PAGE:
The new St. Patrick’s Church opened in July 1972 and was dedicated by Dr. Michael Browne, Bishop of Galway. He was assisted by the Parish Priest, Fr. Padraic O Laoi. The renowned soloist, Ned Joyce sang at the opening and St. Patrick’s Band played at the event. One of the people attending was Anthony Conboy from St. Bridget’s Terrace. He had been at the re-opening of the old church in 1898. The interior of the new church was wonderfully embellished with the altar and ambo being produced from Wicklow granite. The stained glass windows depict ten milestones in the life of Saint Patrick. They were designed and executed by George Walsh and William Earley of the Abbey Stained Glass Company in Dublin. A magnificent corona, ten feet in diametre, hung over the altar and contained twelve spotlights which light the sanctuary. The richly enameled bronze tabernacle was inserted in the wall behind the altar. Its bronze surrounds symbolise the Tree of Life. The Stations of the Cross, with the figures in relief, originally hung in the old church, but with different surrounds. The Bell Tower contains a set of chimes and stood on a podium. The new American organ was supplied by Allen Organs and was installed on 5 November 1992. The finance for the organ was raised during the Sunday morning mass collections and by a generous donation from the late Alice Hanratty of St. Bridget’s Terrace. The organ was dedicated to the memory of Jack O’Doherty, the former church organist. The present Parish Priest is the Very Reverend Patrick Whelan. The church continues to serve the community, however, growing smaller, with so many former family homes giving way to businesses in the thriving modern city of Galway.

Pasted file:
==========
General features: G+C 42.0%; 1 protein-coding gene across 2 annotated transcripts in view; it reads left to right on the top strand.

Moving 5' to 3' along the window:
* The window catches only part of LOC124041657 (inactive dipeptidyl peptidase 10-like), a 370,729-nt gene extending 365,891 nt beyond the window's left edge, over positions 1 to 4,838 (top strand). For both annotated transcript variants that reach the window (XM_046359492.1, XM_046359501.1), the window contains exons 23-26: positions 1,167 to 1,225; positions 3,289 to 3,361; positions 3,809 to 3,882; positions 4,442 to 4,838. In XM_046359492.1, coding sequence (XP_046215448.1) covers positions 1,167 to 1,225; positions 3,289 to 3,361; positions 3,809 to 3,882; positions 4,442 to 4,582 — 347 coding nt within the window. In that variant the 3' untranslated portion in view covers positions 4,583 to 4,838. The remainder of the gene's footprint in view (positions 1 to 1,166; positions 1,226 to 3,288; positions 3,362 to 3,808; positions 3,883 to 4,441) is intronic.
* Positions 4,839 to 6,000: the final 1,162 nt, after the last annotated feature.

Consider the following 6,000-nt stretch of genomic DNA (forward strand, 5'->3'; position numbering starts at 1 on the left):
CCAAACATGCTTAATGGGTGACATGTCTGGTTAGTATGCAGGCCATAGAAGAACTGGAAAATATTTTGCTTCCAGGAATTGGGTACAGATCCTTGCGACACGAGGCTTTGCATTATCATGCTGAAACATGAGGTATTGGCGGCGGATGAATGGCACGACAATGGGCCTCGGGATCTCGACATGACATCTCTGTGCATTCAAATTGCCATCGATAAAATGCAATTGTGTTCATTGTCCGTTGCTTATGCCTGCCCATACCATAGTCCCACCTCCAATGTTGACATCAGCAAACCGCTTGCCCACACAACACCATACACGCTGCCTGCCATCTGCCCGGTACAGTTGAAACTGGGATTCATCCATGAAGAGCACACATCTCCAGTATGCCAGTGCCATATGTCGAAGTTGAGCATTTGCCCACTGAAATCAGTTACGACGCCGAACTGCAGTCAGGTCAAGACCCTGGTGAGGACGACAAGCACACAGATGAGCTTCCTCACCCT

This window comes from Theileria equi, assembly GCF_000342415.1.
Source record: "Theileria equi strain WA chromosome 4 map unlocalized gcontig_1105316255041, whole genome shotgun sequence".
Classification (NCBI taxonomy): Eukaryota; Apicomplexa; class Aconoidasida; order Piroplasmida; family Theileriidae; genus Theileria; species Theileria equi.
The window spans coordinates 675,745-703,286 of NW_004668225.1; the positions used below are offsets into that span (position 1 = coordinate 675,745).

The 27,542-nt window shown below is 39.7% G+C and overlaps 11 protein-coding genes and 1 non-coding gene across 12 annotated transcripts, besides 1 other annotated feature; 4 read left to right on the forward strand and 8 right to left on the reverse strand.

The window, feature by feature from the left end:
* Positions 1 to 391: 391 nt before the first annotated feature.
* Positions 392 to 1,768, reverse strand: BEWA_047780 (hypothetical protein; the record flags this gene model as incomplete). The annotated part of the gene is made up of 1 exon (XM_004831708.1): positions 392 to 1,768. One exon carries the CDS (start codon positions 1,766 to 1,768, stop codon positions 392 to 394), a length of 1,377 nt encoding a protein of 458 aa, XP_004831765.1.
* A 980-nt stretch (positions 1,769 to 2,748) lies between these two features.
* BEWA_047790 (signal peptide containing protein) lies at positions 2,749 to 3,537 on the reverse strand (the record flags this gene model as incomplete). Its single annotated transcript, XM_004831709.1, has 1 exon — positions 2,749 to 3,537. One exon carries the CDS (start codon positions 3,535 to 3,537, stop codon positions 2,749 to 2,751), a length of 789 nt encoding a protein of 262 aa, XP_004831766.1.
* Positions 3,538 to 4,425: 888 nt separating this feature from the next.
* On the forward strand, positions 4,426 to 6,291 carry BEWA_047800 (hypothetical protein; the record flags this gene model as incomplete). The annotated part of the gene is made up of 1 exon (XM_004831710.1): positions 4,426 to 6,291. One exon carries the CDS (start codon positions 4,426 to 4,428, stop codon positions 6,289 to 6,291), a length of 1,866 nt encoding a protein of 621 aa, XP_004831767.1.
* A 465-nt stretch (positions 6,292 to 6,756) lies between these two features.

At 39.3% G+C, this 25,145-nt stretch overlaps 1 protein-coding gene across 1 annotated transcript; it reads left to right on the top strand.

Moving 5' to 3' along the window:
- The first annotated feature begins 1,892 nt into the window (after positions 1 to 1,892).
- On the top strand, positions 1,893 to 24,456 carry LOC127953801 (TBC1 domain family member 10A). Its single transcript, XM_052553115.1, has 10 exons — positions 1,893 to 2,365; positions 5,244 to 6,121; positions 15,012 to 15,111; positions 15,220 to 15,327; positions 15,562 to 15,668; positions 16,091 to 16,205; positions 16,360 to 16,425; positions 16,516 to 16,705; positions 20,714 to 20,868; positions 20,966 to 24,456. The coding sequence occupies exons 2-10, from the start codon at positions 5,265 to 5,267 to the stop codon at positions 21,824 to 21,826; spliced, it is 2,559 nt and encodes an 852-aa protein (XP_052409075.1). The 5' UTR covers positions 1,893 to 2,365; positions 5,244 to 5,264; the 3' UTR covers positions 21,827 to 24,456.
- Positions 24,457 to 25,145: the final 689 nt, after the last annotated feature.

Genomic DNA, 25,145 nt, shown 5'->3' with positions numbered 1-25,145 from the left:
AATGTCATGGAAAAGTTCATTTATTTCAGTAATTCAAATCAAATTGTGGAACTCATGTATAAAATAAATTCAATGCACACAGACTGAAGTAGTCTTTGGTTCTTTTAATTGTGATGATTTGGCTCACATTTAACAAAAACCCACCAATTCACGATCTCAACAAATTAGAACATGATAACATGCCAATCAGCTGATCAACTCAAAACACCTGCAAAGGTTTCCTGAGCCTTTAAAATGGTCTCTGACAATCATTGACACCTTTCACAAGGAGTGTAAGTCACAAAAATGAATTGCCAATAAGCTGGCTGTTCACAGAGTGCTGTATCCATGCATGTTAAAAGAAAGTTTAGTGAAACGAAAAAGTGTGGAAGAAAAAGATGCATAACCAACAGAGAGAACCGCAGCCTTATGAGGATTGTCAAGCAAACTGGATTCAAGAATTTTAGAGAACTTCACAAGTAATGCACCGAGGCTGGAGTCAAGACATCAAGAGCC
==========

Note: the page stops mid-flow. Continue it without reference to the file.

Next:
Events of Note: The angels that adorned the entrance were removed sometime during the 1970s. One of them is now in the car park behind Ceannt Station. It was intact up to just over a year ago, but is now in a deplorable condition. The descendants of Thomas Nugent are very concerned over the condition of the statue and have approached the authorities on a number of occasions to have the statue given over into their care. They wish to have the statue restored and are willing to have this work carried out at their own expense, but to-date they have been unsuccessful. This statue is a wonderful piece of Galway history and it is very disappointing to see it allowed fall in to such a terrible state, particularly when there are people out there who wish to have angel restored.
(2) An Illustrated talk on ‘Synge & the Aran Islands’ will take place on Saturday 3 June at 2.30pm in Galway City Museum. John Millington Synge (1871-1909) first travelled to the Aran Islands in 1898, after which he returned every summer until 1902. In 1907, two years before his untimely death, he published The Aran Islands, which describes a way of life that has since disappeared. Join Dr. Ian R. Walsh, NUI Galway as he discusses Synge and what he called his ‘first serious piece of work’. (Ages 12+). For further details or to make a booking please contact the museum on 091-532460 or at firstname.lastname@example.org
(3) The Old Galway Society lecture programme has finished for the summer but there is one event forthcoming and that is the Annual Bus Tour going to Sligo/Leitrim including a visit and guided tour of Parkes Castle. This takes place on Saturday 17 June departing from The Cathedral Carpark at 10am taking the normal route to Sligo and returning via Roscommon with stops in Tuam, Drumcliffe, Parkes Castle and Roscommon. The fare covers everything except lunch in Davis Yeats Tavern, Drumcliffe. For full details and to book Contact Elizabeth at 087-2690791 or email liz email@example.com